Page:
Because estate and inheritance tax laws, both state and federal, are subject to change, estate planning must be updated regularly to avoid the above situation. Fortunately, financial planning platforms with advanced techniques can help advisors analyze their clients’ expected estate tax bill and suggest working with an attorney for adjustments to the plan as needed.

With the federal estate tax exemption scheduled to be cut in half at the start of 2026 unless Congress extends it, this is a topic to stay current on. For 2023, the gift and estate tax exemption amounts to a generous $12.92 million for individuals, or $25.84 million per married couple.

State-level estate taxes are also something to keep an eye on for clients—especially for those who have recently moved. Baby Boomers and Gen Xers moved more than any other age cohort in 2022, at 55 percent of moves, a United Van Lines study showed.6 The second most popular state to move to was Oregon, where a 10 percent to 16 percent tax rate applies to estates above $1 million, with some exceptions recently added. It has one of the lowest estate tax exemptions in the nation. Some states, such as Maryland, have both an estate tax and an inheritance tax to keep tabs on.

Trusts and giving while living can help in these cases as well. Finally, there are several options for clients who would prefer to use charitable giving strategies to reduce the size of their estates.

A Guide to Illuminate the Path

Many tools are at your disposal to assist your clients in organizing their affairs and preparing for the future they’ve envisioned.

To dive deeper into this subject, consult our eBook, Candid Conversations: Estate Planning. This resource equips financial planners with practical methods and strategies for discussing estate planning, complete with examples and sample dialogue.

Sources:

1. Spectrem Group. “Market Insights 2022,” June 2022.

2. eMoney Leading with Planning Research, May 2022, Advisors n=360.

3. Vanilla. “2023 State of Estate Planning Report,” September 2023.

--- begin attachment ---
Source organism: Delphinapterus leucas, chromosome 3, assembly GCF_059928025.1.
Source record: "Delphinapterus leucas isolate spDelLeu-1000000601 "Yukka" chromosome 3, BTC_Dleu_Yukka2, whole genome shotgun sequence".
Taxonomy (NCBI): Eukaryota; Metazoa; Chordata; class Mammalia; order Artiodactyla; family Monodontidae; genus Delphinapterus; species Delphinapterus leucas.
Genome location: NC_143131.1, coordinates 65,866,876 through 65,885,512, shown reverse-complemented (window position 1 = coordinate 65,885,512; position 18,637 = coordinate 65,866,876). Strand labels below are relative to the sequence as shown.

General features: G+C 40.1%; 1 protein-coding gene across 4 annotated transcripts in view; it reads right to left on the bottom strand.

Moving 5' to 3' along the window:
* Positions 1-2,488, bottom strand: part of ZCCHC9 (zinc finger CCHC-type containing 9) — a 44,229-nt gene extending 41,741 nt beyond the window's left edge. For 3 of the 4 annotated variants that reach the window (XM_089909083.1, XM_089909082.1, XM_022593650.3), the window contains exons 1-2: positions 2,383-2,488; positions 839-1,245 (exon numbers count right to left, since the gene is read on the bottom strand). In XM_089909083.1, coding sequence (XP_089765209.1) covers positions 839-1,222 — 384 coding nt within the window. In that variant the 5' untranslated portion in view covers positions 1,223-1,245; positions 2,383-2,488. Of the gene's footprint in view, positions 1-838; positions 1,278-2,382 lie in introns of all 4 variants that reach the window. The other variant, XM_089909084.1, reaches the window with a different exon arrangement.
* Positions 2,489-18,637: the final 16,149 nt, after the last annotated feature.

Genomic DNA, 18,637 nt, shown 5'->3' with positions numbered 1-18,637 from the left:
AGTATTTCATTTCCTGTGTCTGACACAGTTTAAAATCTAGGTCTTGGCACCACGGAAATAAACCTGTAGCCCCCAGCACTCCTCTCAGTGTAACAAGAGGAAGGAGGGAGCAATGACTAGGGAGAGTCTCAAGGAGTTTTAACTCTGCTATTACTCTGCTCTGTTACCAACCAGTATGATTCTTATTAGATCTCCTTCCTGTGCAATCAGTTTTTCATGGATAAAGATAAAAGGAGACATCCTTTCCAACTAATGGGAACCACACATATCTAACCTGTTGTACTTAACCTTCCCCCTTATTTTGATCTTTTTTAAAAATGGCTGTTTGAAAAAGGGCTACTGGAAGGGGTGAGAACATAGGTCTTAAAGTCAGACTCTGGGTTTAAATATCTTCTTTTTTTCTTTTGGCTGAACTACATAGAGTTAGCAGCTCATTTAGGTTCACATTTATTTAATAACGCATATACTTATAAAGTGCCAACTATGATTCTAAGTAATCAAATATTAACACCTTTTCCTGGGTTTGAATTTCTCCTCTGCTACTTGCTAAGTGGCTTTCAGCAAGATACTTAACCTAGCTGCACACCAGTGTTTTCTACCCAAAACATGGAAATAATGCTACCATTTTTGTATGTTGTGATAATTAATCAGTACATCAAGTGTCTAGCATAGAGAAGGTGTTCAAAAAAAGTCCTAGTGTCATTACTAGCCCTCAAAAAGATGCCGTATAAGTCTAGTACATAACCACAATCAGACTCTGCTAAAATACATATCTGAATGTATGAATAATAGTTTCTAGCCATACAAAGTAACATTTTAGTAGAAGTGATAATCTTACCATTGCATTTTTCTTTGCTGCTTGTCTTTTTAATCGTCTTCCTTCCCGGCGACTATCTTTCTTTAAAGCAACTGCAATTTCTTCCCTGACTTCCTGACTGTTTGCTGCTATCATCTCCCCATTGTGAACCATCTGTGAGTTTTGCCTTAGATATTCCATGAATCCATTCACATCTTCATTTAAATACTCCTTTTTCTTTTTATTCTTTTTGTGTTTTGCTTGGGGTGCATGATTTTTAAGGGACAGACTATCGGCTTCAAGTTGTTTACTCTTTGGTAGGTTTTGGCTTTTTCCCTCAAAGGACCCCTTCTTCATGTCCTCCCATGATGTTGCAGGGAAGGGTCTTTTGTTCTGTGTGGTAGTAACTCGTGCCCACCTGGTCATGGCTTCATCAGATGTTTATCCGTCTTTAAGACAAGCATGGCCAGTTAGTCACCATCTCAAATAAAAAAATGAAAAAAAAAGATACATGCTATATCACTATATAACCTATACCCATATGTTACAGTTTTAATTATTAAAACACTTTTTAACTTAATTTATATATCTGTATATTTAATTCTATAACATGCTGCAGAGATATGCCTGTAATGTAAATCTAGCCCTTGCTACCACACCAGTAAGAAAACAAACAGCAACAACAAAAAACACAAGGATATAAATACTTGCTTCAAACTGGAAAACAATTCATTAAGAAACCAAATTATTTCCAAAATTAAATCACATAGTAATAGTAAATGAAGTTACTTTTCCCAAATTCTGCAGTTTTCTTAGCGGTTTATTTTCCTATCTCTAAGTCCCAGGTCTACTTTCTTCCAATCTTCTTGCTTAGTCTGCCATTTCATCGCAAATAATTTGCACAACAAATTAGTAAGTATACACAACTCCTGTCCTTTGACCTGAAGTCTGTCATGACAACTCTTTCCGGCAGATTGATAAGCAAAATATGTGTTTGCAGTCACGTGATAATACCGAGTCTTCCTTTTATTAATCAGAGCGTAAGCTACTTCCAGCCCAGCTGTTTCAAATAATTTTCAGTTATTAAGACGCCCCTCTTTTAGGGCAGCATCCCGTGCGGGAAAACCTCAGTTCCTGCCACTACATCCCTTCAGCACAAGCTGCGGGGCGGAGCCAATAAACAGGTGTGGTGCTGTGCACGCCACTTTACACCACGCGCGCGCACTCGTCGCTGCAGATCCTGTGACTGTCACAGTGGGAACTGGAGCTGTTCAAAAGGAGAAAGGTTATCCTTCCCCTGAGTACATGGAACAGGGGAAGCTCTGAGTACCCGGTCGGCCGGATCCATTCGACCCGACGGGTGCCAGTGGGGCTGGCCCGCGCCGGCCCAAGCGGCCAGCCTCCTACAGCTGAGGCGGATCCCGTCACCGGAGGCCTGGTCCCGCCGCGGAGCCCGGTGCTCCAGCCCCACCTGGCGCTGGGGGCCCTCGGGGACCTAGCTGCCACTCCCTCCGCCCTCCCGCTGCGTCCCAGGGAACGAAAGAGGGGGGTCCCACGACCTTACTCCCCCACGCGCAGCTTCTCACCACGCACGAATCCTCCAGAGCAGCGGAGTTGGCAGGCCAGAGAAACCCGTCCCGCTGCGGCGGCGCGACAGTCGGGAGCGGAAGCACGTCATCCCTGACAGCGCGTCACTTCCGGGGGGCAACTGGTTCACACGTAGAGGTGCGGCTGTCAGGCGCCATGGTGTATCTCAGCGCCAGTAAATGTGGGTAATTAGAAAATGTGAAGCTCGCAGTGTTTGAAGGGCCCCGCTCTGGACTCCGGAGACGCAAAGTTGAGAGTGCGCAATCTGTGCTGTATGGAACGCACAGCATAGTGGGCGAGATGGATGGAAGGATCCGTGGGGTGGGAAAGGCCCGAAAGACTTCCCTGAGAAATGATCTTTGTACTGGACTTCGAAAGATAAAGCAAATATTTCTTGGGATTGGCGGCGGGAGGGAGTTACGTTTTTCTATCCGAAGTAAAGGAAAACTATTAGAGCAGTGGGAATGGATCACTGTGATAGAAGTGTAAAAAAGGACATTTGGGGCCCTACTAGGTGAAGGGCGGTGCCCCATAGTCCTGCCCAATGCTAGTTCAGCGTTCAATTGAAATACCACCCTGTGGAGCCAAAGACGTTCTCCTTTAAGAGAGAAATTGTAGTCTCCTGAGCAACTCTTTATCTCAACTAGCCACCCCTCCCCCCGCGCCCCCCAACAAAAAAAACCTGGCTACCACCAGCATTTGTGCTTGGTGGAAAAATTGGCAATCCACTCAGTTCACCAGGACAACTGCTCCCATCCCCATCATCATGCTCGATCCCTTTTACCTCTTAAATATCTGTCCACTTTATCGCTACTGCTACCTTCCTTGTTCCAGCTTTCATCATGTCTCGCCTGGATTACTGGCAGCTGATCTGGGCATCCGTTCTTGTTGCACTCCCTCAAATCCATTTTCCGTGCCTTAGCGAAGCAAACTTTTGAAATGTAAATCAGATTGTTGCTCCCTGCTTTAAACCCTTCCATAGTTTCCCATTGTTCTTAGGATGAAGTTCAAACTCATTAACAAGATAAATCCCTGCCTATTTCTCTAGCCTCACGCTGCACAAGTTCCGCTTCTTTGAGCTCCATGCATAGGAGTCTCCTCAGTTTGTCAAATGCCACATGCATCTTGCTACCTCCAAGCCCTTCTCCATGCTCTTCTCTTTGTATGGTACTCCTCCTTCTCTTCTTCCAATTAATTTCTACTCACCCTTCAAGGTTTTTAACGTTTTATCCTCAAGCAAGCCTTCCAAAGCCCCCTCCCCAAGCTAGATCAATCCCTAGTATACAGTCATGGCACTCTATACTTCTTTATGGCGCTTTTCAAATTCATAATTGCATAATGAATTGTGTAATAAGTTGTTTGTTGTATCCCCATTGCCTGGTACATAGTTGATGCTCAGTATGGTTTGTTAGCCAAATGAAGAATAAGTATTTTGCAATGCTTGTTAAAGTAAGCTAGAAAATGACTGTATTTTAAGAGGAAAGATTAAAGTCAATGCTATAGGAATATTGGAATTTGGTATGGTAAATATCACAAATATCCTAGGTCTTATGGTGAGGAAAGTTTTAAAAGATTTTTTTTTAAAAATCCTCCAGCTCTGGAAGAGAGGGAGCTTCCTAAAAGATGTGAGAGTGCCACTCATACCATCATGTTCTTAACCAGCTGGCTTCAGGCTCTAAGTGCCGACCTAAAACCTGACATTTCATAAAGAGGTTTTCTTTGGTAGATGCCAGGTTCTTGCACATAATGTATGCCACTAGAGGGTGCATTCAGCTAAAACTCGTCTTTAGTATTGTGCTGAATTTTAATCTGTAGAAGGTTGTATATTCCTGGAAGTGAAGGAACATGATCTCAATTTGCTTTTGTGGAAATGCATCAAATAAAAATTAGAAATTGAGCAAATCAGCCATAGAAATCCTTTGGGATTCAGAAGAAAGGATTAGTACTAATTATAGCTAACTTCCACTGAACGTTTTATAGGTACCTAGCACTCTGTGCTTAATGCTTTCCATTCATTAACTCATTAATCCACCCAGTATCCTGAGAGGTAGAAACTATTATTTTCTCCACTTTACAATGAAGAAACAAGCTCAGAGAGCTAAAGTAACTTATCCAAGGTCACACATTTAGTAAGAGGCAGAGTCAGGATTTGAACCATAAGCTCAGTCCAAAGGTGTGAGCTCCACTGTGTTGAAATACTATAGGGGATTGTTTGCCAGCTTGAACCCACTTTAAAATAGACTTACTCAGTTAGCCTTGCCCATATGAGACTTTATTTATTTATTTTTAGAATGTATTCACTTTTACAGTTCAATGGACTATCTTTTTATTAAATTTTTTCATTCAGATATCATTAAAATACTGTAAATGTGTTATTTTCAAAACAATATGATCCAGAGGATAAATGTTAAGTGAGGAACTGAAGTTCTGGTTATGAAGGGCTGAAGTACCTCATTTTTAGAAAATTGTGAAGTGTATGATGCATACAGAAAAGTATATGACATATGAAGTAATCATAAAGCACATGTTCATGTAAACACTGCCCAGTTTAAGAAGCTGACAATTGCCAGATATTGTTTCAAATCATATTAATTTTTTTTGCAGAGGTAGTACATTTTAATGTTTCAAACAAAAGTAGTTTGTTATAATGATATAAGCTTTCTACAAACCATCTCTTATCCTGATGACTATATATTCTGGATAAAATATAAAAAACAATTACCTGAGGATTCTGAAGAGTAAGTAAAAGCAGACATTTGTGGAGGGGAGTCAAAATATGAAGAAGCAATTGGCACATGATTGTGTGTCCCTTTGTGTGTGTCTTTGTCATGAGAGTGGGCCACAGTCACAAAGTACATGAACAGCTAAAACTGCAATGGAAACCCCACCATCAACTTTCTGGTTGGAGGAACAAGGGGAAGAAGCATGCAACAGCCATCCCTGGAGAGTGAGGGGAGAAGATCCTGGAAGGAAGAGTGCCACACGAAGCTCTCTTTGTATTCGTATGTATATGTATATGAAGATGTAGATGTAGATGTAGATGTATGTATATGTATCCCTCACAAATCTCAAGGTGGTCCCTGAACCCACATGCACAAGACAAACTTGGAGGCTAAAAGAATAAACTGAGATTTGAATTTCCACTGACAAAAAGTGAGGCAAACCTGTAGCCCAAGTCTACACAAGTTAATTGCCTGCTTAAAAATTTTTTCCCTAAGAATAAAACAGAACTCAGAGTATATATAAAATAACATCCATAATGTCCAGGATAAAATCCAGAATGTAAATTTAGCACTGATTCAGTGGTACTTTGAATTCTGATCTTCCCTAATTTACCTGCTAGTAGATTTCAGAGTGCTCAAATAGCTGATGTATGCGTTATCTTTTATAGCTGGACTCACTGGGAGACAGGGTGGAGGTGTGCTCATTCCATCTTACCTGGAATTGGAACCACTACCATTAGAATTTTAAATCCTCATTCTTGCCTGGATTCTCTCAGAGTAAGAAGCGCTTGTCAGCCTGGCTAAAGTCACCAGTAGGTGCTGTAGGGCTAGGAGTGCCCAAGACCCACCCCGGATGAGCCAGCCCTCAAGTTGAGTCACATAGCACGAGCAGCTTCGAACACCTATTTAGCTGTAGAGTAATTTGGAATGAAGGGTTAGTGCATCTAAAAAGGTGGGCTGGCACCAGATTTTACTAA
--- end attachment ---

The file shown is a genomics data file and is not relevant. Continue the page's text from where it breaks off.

4. Cerulli Associates. “The Cerulli Edge, U.S. Retail Investor Edition,” February 2023.

5. Merrill Lynch / Age Wave. “Leaving a Legacy: A Lasting Gift to Loved Ones,” June 2019.

6. United Van Lines. “Annual 2022 United Van Lines National Movers Study,” January 2023.

 

DISCLAIMER: The eMoney Advisor Blog is meant as an educational and informative resource for financial professionals and individuals alike. It is not meant to be, and should not be taken as financial, legal, tax or other professional advice. Those seeking professional advice may do so by consulting with a professional advisor. eMoney Advisor will not be liable for any actions you may take based on the content of this blog.

Image of Sasha Grabenstetter
About the Author

Sasha Grabenstetter, AFC®, BFA™ is a Financial Planning Education Consultant at eMoney Advisor. She is an integral part of the internal and external financial planning education programs, as well as financial planning content development. Sasha won the 2020 Outstanding Symposium Practitioners' Forum Award from the Association for Financial Counseling and Planning Education. She previously co-authored “Apple Seed: A Student Guide to Pro Bono Financial Planning” and “All My Money: Change for the Better.” With close to 10 years in financial education, Sasha received her AFC® designation in 2015 and graduated with her master’s degree from Texas Tech University in 2012.